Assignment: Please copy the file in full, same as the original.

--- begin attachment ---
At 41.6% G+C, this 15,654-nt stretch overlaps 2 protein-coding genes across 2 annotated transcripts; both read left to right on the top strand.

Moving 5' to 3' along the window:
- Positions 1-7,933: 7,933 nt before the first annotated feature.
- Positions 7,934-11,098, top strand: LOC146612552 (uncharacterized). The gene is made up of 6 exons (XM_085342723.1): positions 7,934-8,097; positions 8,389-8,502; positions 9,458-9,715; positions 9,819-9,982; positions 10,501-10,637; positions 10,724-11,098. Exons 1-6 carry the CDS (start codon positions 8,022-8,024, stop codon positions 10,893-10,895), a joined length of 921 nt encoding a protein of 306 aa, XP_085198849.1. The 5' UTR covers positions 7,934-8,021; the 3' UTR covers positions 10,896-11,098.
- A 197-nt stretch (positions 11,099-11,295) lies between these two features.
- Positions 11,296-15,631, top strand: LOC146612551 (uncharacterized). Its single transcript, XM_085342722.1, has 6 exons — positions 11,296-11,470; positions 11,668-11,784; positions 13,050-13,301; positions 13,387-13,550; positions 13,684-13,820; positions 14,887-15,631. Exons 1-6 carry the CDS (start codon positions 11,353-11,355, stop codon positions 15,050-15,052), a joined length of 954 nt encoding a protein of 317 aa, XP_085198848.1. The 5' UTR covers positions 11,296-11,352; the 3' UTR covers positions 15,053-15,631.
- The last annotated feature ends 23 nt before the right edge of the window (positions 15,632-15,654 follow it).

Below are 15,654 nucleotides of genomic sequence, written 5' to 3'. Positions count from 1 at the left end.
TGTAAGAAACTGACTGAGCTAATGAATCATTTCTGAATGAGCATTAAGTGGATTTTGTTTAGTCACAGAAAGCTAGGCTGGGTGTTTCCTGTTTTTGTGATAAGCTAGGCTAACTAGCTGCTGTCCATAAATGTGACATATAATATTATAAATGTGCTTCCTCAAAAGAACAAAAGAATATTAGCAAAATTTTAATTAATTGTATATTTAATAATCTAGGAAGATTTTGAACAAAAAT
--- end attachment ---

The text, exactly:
At 41.6% G+C, this 15,654-nt stretch overlaps 2 protein-coding genes across 2 annotated transcripts; both read left to right on the top strand.

Moving 5' to 3' along the window:
- Positions 1-7,933: 7,933 nt before the first annotated feature.
- Positions 7,934-11,098, top strand: LOC146612552 (uncharacterized). The gene is made up of 6 exons (XM_085342723.1): positions 7,934-8,097; positions 8,389-8,502; positions 9,458-9,715; positions 9,819-9,982; positions 10,501-10,637; positions 10,724-11,098. Exons 1-6 carry the CDS (start codon positions 8,022-8,024, stop codon positions 10,893-10,895), a joined length of 921 nt encoding a protein of 306 aa, XP_085198849.1. The 5' UTR covers positions 7,934-8,021; the 3' UTR covers positions 10,896-11,098.
- A 197-nt stretch (positions 11,099-11,295) lies between these two features.
- Positions 11,296-15,631, top strand: LOC146612551 (uncharacterized). Its single transcript, XM_085342722.1, has 6 exons — positions 11,296-11,470; positions 11,668-11,784; positions 13,050-13,301; positions 13,387-13,550; positions 13,684-13,820; positions 14,887-15,631. Exons 1-6 carry the CDS (start codon positions 11,353-11,355, stop codon positions 15,050-15,052), a joined length of 954 nt encoding a protein of 317 aa, XP_085198848.1. The 5' UTR covers positions 11,296-11,352; the 3' UTR covers positions 15,053-15,631.
- The last annotated feature ends 23 nt before the right edge of the window (positions 15,632-15,654 follow it).

Below are 15,654 nucleotides of genomic sequence, written 5' to 3'. Positions count from 1 at the left end.
TGTAAGAAACTGACTGAGCTAATGAATCATTTCTGAATGAGCATTAAGTGGATTTTGTTTAGTCACAGAAAGCTAGGCTGGGTGTTTCCTGTTTTTGTGATAAGCTAGGCTAACTAGCTGCTGTCCATAAATGTGACATATAATATTATAAATGTGCTTCCTCAAAAGAACAAAAGAATATTAGCAAAATTTTAATTAATTGTATATTTAATAATCTAGGAAGATTTTGAACAAAAAT